The UK government has announced its latest effort in curbing the rising number of people entering the UK illegally. The illegal Migration Bill will give the government more power to remove migrants who cross the channel on small boats. The government claims that the Bill will target criminal people smuggling organisations directly, facing up to 14 years in prison if found guilty.
Prime Minister Rishi Sunak has said the new measures are “fair for those at home and those who have a legitimate asylum claim.” However, Labour leader Sir Keir Starmer has described the plans as “unworkable.”
Home Secretary Suella Braverman said that it would push “the boundaries of international law” without breaking it and that the measures were needed to “solve this crisis.” The government seems to believe the issue of migrant crossings matters to voters and will be critical in the next election.
Over 45,000 people entered the UK via Channel crossings last year, according to an analysis from Sky News.
Under the new measures, the Government would have the power to detain and remove those arriving illegally back to their home country if possible or a ‘safe third country like Rwanda.’ The government already has a policy aimed at deporting some asylum seekers to Rwanda – but so far, no one has been sent there, and legal challenges are currently holding up any plans to do so.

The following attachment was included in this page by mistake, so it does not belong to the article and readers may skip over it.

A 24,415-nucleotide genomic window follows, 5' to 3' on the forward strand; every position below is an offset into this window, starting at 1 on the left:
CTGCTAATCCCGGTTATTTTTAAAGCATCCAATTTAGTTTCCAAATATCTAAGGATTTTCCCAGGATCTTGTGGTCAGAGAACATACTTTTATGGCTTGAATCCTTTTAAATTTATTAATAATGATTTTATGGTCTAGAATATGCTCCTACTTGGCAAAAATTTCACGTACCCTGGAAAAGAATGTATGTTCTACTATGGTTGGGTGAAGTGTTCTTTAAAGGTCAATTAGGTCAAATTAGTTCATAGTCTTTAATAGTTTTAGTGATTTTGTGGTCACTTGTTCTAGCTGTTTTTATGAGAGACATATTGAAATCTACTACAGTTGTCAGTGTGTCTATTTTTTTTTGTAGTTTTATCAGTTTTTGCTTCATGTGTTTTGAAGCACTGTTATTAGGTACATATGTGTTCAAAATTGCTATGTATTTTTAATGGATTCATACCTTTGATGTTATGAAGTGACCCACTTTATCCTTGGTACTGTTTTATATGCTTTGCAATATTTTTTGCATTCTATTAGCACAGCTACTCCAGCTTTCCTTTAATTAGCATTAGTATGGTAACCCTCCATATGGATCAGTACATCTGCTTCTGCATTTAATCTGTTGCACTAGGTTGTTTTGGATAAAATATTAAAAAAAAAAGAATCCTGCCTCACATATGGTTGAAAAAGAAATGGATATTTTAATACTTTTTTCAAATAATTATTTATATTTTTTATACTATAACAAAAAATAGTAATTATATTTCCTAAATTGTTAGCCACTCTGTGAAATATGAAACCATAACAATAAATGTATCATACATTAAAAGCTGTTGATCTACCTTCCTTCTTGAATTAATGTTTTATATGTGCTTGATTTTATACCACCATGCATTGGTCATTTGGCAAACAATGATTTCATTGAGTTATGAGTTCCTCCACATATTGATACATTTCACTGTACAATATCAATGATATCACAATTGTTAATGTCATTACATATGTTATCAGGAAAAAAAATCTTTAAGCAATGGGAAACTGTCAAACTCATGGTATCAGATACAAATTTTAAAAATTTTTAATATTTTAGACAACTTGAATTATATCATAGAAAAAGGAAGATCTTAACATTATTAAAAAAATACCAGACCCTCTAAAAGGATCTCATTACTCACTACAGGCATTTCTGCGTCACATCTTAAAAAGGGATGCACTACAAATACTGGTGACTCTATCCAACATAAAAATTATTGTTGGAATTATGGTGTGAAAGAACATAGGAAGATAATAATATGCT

The Bill may violate the UK’s commitment to international law, particularly the European Convention on Human Rights and the UN’s Refugee Convention.
On the front page of the Bill, the Home Secretary said she was ‘unable to make a statement’ that the content of the Bill is ‘compatible with international law.’
The government is expected to face several serious obstacles in making any proposed measures a reality. Passing the house of commons is just the first step, the Bill will likely face serious scrutiny by the House of Lords and the Courts, potentially blocking sections of the Bill being passed.
Under the new measures, the Home Secretary would have to detain and remove those arriving illegally in the UK to their home country if possible or a ‘safe third country like Rwanda.’ The government already has the policy to deport asylum seekers to Rwanda – but the plan is not operational and has been blocked by legal challenges.
Rishi Sunak said the UK had a “proud history of welcoming those most in need.” The new measures were “fair for those at home and those with a legitimate asylum claim.”
Football pundit Gary Lineker criticised the government plans, taking to Twitter to say, “This is just an immeasurably cruel policy directed at the most vulnerable people in language that is not dissimilar to that used by Germany in the ’30s, and I’m out of order?”
The BBC stated three days later Lineker would be suspended until “we have an agreed and clear position on his use of social media.” igniting a discourse over the impartiality of the BBC.
In solidarity with Lineker, co-hosts Ian Wright, Alan Shearer, and numerous others have announced they will not fill in as hosts on Match of the Day, sparking a meltdown at the BBC. Labour leader Keir Starmer said that the BBC had left itself ‘exposed,’ saying that it is possible the BBC has caved to pressure from within the Conservative party.